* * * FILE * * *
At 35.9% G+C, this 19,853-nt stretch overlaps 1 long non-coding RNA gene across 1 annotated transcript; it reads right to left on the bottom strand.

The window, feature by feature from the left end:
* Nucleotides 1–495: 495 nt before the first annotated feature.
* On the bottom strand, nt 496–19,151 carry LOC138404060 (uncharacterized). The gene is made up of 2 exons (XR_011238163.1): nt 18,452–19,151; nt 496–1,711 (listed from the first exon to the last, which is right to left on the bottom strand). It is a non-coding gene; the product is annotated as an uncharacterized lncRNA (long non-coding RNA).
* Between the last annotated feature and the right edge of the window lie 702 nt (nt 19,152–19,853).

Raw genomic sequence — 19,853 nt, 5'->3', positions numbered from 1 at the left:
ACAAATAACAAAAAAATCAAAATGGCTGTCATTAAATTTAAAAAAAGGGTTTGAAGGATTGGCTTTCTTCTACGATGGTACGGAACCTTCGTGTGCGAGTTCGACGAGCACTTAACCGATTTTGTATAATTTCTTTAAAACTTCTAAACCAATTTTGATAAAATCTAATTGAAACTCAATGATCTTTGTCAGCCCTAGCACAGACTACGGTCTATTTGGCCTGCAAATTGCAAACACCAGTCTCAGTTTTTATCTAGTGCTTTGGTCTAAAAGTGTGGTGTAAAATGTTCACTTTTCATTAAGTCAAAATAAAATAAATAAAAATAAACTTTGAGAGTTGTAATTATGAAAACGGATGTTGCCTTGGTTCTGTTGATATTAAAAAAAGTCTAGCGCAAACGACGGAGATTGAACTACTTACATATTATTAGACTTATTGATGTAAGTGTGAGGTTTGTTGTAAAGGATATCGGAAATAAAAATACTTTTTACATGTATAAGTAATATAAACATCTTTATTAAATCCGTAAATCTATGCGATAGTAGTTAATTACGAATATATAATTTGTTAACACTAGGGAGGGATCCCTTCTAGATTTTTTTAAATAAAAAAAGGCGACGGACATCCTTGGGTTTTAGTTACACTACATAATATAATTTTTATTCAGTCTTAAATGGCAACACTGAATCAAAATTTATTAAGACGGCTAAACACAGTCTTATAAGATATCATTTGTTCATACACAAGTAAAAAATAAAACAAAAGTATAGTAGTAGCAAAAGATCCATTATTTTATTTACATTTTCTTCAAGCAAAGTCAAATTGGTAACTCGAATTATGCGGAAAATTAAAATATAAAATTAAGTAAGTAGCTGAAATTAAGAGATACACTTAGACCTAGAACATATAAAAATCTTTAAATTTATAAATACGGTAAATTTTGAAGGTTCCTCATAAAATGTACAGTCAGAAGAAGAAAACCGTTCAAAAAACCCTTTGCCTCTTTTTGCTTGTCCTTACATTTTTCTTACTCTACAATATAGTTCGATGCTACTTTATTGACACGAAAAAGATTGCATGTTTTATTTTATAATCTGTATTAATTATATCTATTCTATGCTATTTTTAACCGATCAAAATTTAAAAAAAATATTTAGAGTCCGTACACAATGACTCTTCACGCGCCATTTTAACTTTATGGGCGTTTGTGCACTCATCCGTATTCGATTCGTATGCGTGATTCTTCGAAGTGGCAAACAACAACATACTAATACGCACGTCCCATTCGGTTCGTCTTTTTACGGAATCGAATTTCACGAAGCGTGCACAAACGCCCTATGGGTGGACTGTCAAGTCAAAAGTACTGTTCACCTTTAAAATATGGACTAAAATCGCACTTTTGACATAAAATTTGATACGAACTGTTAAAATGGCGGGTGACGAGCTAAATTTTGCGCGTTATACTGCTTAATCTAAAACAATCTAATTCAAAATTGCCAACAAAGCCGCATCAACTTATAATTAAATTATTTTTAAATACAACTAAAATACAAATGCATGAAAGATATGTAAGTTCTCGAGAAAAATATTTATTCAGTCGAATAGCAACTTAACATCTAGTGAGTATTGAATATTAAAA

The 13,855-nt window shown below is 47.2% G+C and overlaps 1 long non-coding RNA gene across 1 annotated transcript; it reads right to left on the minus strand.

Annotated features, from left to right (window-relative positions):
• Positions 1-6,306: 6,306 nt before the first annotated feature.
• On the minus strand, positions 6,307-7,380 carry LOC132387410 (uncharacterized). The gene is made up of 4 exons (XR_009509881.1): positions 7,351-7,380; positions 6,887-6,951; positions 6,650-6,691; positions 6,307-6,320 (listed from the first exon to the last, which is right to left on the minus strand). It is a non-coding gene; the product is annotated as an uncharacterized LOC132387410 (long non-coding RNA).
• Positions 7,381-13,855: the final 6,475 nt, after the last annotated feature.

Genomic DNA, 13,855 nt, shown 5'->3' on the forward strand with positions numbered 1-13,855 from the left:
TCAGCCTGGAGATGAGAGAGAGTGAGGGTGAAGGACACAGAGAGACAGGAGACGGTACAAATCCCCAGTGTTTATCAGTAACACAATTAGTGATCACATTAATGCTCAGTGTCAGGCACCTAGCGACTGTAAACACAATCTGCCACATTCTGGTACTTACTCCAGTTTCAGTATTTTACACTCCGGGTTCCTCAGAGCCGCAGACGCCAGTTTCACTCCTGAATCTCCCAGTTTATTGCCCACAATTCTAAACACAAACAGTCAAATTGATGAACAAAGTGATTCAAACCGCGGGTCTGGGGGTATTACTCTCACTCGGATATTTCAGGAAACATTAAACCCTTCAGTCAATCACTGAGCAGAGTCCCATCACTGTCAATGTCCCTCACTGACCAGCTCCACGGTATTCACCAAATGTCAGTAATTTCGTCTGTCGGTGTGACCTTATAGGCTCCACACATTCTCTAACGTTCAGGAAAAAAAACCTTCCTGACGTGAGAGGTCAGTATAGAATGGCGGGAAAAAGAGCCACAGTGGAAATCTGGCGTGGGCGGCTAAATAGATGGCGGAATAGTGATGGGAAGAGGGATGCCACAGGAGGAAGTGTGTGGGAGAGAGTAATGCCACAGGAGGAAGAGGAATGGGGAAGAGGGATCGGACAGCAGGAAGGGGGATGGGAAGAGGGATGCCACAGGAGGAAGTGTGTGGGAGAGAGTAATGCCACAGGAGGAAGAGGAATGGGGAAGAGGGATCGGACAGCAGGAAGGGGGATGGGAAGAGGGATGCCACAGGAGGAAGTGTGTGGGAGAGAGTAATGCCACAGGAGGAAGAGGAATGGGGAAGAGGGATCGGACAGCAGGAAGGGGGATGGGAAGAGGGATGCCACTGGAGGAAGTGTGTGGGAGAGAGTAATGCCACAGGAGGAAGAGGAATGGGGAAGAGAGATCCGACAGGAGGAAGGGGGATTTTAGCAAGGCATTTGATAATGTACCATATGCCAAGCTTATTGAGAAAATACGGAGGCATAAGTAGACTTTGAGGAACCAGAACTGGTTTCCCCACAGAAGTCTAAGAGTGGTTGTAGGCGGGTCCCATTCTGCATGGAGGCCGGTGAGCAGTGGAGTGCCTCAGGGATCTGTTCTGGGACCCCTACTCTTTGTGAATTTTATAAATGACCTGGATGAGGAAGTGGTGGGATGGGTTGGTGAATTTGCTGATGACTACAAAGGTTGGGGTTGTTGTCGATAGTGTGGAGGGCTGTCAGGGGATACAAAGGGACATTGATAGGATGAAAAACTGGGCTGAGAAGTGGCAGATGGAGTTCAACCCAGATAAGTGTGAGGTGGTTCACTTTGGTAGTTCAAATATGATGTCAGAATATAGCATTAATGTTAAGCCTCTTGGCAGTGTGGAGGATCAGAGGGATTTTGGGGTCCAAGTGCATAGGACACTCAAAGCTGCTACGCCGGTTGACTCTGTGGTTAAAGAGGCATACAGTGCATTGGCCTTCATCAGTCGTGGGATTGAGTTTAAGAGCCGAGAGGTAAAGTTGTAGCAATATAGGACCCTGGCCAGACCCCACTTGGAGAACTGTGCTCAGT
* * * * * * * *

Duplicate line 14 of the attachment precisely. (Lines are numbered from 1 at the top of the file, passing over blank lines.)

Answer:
TCAGCCTGGAGATGAGAGAGAGTGAGGGTGAAGGACACAGAGAGACAGGAGACGGTACAAATCCCCAGTGTTTATCAGTAACACAATTAGTGATCACATTAATGCTCAGTGTCAGGCACCTAGCGACTGTAAACACAATCTGCCACATTCTGGTACTTACTCCAGTTTCAGTATTTTACACTCCGGGTTCCTCAGAGCCGCAGACGCCAGTTTCACTCCTGAATCTCCCAGTTTATTGCCCACAATTCTAAACACAAACAGTCAAATTGATGAACAAAGTGATTCAAACCGCGGGTCTGGGGGTATTACTCTCACTCGGATATTTCAGGAAACATTAAACCCTTCAGTCAATCACTGAGCAGAGTCCCATCACTGTCAATGTCCCTCACTGACCAGCTCCACGGTATTCACCAAATGTCAGTAATTTCGTCTGTCGGTGTGACCTTATAGGCTCCACACATTCTCTAACGTTCAGGAAAAAAAACCTTCCTGACGTGAGAGGTCAGTATAGAATGGCGGGAAAAAGAGCCACAGTGGAAATCTGGCGTGGGCGGCTAAATAGATGGCGGAATAGTGATGGGAAGAGGGATGCCACAGGAGGAAGTGTGTGGGAGAGAGTAATGCCACAGGAGGAAGAGGAATGGGGAAGAGGGATCGGACAGCAGGAAGGGGGATGGGAAGAGGGATGCCACAGGAGGAAGTGTGTGGGAGAGAGTAATGCCACAGGAGGAAGAGGAATGGGGAAGAGGGATCGGACAGCAGGAAGGGGGATGGGAAGAGGGATGCCACAGGAGGAAGTGTGTGGGAGAGAGTAATGCCACAGGAGGAAGAGGAATGGGGAAGAGGGATCGGACAGCAGGAAGGGGGATGGGAAGAGGGATGCCACTGGAGGAAGTGTGTGGGAGAGAGTAATGCCACAGGAGGAAGAGGAATGGGGAAGAGAGATCCGACAGGAGGAAGGGGGATTTTAGCAAGGCATTTGATAATGTACCATATGCCAAGCTTATTGAGAAAATACGGAGGCATAAGTAGACTTTGAGGAACCAGAACTGGTTTCCCCACAGAAGTCTAAGAGTGGTTGTAGGCGGGTCCCATTCTGCATGGAGGCCGGTGAGCAGTGGAGTGCCTCAGGGATCTGTTCTGGGACCCCTACTCTTTGTGAATTTTATAAATGACCTGGATGAGGAAGTGGTGGGATGGGTTGGTGAATTTGCTGATGACTACAAAGGTTGGGGTTGTTGTCGATAGTGTGGAGGGCTGTCAGGGGATACAAAGGGACATTGATAGGATGAAAAACTGGGCTGAGAAGTGGCAGATGGAGTTCAACCCAGATAAGTGTGAGGTGGTTCACTTTGGTAGTTCAAATATGATGTCAGAATATAGCATTAATGTTAAGCCTCTTGGCAGTGTGGAGGATCAGAGGGATTTTGGGGTCCAAGTGCATAGGACACTCAAAGCTGCTACGCCGGTTGACTCTGTGGTTAAAGAGGCATACAGTGCATTGGCCTTCATCAGTCGTGGGATTGAGTTTAAGAGCCGAGAGGTAAAGTTGTAGCAATATAGGACCCTGGCCAGACCCCACTTGGAGAACTGTGCTCAGT